philosophies. The focus is on understanding outcomes
of proposed actions, which leads to guidelines and
• Problem-solving research that addresses particular
management of policy questions for a decision-maker
can be both positivistic (eg. estimating parameters)
and normativistic ( eg. estimating consumer
• All types of research are needed – all are
relevant (in different cases)
• However, some contend that too much
emphasis has been place on disciplinary journal
publishing. This fosters a situation where
economists only communicate with other
economists. And only about theoretical issues.
• On the other hand, most noneconomist users of
economic research want the results to be
intuitively obvious – without understanding of
complexities. This is unrealistic!
Empiricism in Research Methodology
• The influence of logical positivism fostered
interest in measurement or quantification, as
applied to economics.
• Empiricism goes beyond this in subjecting
measurement results to testing. Collecting of
social and economic data led to statistical
methods of analysis, including estimation
• The integration of mathematics with economic
theory led to the development of econometrics.
• Econometrics originated in the early 1900’s
and was augmented tremendously by the
advent of electronic computers.
• It is now considered essential analytical
training for all economists.
• Since it emphasizes empirical data and
measurements it is both positivistic and
• Some leading economists (eg. Leontief) argue
for more empiricism in economics – more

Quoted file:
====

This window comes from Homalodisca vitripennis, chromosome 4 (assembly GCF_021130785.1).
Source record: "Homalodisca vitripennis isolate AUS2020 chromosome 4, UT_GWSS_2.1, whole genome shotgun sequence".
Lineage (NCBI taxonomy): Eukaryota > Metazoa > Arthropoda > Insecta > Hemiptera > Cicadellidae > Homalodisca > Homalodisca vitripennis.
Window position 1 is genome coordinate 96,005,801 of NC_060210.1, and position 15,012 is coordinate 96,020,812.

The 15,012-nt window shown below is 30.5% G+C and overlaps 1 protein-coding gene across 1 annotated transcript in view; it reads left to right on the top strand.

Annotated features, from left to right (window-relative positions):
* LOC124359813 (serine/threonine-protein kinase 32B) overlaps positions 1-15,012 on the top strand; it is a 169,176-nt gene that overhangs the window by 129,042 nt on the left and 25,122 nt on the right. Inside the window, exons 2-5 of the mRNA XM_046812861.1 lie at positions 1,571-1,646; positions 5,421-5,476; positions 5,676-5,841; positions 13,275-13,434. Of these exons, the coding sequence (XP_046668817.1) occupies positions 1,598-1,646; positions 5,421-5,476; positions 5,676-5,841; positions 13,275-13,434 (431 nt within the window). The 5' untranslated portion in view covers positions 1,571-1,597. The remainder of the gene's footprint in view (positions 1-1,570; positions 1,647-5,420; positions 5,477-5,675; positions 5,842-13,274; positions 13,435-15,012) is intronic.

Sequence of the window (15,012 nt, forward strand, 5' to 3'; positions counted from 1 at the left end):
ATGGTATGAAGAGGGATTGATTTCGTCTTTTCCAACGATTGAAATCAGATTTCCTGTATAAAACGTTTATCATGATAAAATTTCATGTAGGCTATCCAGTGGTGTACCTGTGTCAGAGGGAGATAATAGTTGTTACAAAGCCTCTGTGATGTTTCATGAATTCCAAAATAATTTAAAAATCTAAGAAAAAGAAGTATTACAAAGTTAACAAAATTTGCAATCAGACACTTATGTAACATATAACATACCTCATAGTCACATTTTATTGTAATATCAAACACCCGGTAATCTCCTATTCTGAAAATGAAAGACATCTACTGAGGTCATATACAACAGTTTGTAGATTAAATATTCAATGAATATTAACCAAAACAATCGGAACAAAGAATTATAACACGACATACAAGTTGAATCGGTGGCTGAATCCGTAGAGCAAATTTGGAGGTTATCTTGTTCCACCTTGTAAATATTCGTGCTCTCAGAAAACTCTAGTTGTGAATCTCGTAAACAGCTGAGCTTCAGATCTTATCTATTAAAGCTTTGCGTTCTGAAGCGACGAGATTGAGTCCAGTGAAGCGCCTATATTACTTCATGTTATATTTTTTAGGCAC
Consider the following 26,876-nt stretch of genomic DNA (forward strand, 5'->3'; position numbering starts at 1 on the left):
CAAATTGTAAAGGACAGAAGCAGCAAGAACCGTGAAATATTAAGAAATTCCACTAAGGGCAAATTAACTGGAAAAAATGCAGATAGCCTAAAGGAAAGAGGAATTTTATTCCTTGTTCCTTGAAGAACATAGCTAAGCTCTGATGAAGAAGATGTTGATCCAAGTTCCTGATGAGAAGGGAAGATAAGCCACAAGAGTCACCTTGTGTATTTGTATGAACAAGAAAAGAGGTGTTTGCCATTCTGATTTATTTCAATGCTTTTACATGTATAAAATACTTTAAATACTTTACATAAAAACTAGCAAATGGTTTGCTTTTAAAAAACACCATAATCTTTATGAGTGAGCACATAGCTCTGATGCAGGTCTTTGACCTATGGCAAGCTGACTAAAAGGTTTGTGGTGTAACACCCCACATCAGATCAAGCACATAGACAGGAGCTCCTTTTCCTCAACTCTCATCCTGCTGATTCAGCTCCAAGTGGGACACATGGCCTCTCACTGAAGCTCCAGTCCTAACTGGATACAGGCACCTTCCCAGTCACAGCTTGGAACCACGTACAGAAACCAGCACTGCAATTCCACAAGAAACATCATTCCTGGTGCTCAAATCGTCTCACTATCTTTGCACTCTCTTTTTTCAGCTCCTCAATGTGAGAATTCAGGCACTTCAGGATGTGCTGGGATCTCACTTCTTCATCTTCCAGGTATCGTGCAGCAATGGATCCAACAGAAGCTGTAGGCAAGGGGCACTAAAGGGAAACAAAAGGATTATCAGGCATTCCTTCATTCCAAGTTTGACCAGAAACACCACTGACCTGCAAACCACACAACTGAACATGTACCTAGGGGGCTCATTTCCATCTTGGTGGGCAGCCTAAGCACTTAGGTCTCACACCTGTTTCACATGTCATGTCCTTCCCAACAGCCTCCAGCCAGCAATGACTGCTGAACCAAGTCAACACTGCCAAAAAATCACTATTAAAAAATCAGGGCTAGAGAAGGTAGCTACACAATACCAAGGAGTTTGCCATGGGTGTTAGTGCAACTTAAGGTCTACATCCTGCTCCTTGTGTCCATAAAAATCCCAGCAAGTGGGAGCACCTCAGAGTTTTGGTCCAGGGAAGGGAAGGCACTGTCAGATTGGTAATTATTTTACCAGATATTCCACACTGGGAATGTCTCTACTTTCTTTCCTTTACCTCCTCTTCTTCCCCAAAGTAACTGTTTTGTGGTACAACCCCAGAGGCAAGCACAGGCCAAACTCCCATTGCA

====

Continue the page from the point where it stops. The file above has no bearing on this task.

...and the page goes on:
measurement, reliance on data (objective
observation) and quantitative analysis to
improve scientific respectability of economics.
The Scientific Approach
The central scientific methodology (not a single
“scientific method”) has the following general
1) Identify the problem/issue/question
2) Define research objectives
3) Develop approaches for achieving objectives
(including hypotheses of expected outcomes)
4) Conduct the analysis (testing the hypothesis)
5) Interpret the results and draw conclusions
These steps are common to all disciplines 20
• Problem identification is affected by individual
as well as group perceptions – ie. what we
perceive as a problem.
• Objectives, the identified set of specific goals,
are inherently normative, ie. related to our
values and perceptions
• Both problem identification and objective
specification may have a pragmatic
• Laboratory and field sciences tend to see their
research process as producing reliable data,
devoting attention to proper experimental design
to generate statistically valid numbers .
• Social sciences see their process more in terms of
using data to understand relationships and to